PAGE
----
Heart of the Swarm: Kerrigan Is An Unsympathic Hero
Some will argue that Kerrigan was emotionally compromised. In response, I ask: You know that scene in horror movies when one of the characters suggests splitting up? Yeah, you don’t hear anyone bring up the emotionally compromised argument there — the audience immediately dislikes the character and hopes he dies. Characters who do not act with a modicum of intelligence do not evoke sympathy from an audience.
While not nearly as damning, Kerrigan’s unhelpful advice to her subordinates and her apparent flip-flopping on whether or not zerg lives matter serve as an icing of toothpaste on a rotten fruit cake. She expounds on the virtues of having “vision,” but never clearly explains what she means. She accuses the Protoss of the heinous act of having killed billions of zerg, but then expresses that she has no qualms sending millions of zerg to their deaths.
But now we’re touching upon morality. When dealing with antiheroes, writers will often include “pet the dog” moments that prove the character actually has a heart. For Kerrigan, I can only think of one: the time she chose to spare civilians at the expense of a great tactical advantage. Some of you may bring up the scene with General Warfield as a second example. You’d be wrong. Kerrigan choosing to spare Warfield’s wounded soldiers — who posed no threat to her — did not put her on the moral high ground. Killing them would have made her a villain. Not selecting the Dark Side option does not give her Light Side points.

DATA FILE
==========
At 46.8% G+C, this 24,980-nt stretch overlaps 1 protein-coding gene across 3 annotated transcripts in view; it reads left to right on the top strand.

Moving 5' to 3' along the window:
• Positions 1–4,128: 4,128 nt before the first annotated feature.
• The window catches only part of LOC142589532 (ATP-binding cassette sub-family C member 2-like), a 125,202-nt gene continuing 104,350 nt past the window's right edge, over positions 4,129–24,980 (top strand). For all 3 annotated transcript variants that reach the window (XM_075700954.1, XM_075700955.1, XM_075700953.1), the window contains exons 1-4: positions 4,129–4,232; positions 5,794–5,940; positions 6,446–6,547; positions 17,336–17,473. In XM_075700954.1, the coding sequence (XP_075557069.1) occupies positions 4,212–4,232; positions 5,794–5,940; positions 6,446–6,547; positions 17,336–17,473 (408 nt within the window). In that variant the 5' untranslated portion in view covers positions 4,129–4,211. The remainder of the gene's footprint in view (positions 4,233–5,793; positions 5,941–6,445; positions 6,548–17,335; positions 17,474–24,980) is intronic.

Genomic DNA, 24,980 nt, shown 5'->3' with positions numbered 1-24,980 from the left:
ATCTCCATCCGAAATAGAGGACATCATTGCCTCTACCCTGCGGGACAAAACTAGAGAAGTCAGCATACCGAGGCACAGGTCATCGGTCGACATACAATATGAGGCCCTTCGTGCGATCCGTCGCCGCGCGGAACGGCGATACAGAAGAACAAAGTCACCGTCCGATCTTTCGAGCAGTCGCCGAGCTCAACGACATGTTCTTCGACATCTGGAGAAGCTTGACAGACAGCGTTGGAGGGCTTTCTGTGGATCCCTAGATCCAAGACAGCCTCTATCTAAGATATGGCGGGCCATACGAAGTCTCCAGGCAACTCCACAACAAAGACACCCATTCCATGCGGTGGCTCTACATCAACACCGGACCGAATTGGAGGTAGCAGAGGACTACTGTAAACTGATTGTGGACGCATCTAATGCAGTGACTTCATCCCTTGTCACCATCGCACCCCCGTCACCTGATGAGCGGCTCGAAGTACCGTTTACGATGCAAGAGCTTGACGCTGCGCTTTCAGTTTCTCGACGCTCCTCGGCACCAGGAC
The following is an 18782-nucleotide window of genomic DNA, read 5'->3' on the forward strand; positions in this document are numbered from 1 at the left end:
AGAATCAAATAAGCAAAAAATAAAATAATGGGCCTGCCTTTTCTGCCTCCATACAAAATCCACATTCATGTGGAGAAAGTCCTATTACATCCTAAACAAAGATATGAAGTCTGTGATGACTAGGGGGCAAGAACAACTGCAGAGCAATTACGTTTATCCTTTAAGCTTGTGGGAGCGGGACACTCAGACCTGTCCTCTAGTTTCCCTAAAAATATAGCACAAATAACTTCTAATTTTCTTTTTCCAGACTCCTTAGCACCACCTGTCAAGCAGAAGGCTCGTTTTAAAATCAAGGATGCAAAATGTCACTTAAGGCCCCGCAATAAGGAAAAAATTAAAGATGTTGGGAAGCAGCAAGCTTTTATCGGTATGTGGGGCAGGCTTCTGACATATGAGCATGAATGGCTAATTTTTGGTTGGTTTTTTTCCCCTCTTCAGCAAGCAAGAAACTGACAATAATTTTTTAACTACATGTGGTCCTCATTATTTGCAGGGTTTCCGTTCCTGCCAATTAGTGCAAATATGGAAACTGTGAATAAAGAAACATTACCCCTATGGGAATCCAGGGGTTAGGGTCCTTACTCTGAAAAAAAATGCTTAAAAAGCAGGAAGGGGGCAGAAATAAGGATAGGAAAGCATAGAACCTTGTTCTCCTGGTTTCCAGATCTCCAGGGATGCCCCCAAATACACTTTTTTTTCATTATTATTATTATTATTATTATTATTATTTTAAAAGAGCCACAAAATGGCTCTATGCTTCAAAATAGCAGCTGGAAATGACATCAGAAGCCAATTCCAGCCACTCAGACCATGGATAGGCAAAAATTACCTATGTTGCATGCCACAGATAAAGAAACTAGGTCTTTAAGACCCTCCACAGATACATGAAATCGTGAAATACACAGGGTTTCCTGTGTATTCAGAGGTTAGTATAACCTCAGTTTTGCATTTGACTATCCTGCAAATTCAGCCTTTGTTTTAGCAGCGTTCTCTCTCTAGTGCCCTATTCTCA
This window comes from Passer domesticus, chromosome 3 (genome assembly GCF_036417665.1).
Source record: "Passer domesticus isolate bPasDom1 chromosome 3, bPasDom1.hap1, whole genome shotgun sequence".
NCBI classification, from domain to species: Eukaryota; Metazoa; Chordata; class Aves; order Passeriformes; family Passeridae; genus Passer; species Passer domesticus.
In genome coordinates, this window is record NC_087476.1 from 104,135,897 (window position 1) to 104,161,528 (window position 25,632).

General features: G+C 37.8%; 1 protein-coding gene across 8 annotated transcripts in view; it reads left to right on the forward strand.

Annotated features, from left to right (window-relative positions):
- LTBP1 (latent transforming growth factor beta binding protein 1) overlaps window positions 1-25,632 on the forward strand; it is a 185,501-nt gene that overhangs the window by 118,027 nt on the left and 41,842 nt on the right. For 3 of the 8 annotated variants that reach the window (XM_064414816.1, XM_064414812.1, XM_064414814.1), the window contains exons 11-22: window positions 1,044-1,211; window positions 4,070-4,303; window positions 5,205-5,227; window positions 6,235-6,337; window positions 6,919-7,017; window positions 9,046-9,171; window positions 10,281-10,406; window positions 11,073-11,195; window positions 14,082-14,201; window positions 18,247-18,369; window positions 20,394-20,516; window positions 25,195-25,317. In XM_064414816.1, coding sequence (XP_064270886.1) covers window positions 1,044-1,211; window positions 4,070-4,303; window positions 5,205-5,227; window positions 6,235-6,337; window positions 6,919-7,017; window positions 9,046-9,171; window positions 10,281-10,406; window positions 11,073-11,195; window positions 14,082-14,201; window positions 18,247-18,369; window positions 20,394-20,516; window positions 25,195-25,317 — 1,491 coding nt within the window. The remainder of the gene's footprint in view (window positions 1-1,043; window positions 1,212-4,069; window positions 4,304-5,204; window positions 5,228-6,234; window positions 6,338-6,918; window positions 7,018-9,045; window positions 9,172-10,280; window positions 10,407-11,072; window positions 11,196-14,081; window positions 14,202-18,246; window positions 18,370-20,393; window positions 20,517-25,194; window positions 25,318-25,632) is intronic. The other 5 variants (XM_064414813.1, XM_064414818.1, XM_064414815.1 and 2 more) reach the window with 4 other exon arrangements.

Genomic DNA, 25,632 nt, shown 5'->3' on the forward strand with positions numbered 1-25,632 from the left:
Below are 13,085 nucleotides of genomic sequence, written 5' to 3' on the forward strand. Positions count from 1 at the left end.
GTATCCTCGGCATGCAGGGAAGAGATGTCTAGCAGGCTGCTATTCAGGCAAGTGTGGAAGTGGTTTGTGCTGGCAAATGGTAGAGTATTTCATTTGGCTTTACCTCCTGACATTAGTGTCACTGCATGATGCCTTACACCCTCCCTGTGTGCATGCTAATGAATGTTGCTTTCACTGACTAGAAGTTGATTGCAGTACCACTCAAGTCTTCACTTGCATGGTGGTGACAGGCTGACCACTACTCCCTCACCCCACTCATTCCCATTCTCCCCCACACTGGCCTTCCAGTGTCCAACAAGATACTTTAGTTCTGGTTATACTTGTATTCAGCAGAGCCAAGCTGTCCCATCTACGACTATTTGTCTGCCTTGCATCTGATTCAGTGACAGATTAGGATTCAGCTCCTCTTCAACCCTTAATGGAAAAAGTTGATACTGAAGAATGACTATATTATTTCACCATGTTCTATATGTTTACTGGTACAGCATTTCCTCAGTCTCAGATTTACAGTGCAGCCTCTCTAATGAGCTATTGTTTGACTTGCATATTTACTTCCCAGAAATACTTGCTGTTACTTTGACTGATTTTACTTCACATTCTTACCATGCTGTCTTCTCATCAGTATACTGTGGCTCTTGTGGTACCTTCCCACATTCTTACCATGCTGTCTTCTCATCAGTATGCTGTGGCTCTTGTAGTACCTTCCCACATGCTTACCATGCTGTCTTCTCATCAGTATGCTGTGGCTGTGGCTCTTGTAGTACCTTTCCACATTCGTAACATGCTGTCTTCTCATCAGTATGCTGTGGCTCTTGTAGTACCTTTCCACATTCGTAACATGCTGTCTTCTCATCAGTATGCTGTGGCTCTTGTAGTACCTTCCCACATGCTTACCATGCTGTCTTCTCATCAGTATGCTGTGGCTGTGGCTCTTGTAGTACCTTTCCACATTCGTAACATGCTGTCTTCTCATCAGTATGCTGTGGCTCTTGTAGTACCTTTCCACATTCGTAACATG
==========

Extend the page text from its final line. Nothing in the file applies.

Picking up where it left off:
Plus, she killed Warfield, a mortally wounded amputee who was just trying to protect his people. If you argue that this was an act of mercy, I’d urge you to take a look at that scene again. That was not mercy in her eyes — that was anger. The only sympathetic character in that scene was Warfield.
The great shame here is that Kerrigan could have been made into a sympathetic character. She was a victim of great suffering in her past. But that history does not come through in HotS. Wings of Liberty showed the cinematic in which Kerrigan was abandoned by Mengsk and captured by the zerg in such a powerfully touching scene. We needed moments like these in HotS to remind us why Mengsk is so deserving of death and why Kerrigan’s thirst for vengeance is so strong. Instead, the story relies entirely on a hammy tale of lost love to propel the plot along.
Rather than give us a conflicted character forced to cope with her newfound human weaknesses and experience an arc, Blizzard elected to offer us a cardboard cutout. Rather than a story that explored Kerrigan’s character, we got shots of Kerrigan’s posterior in spandex.
I feel cheated.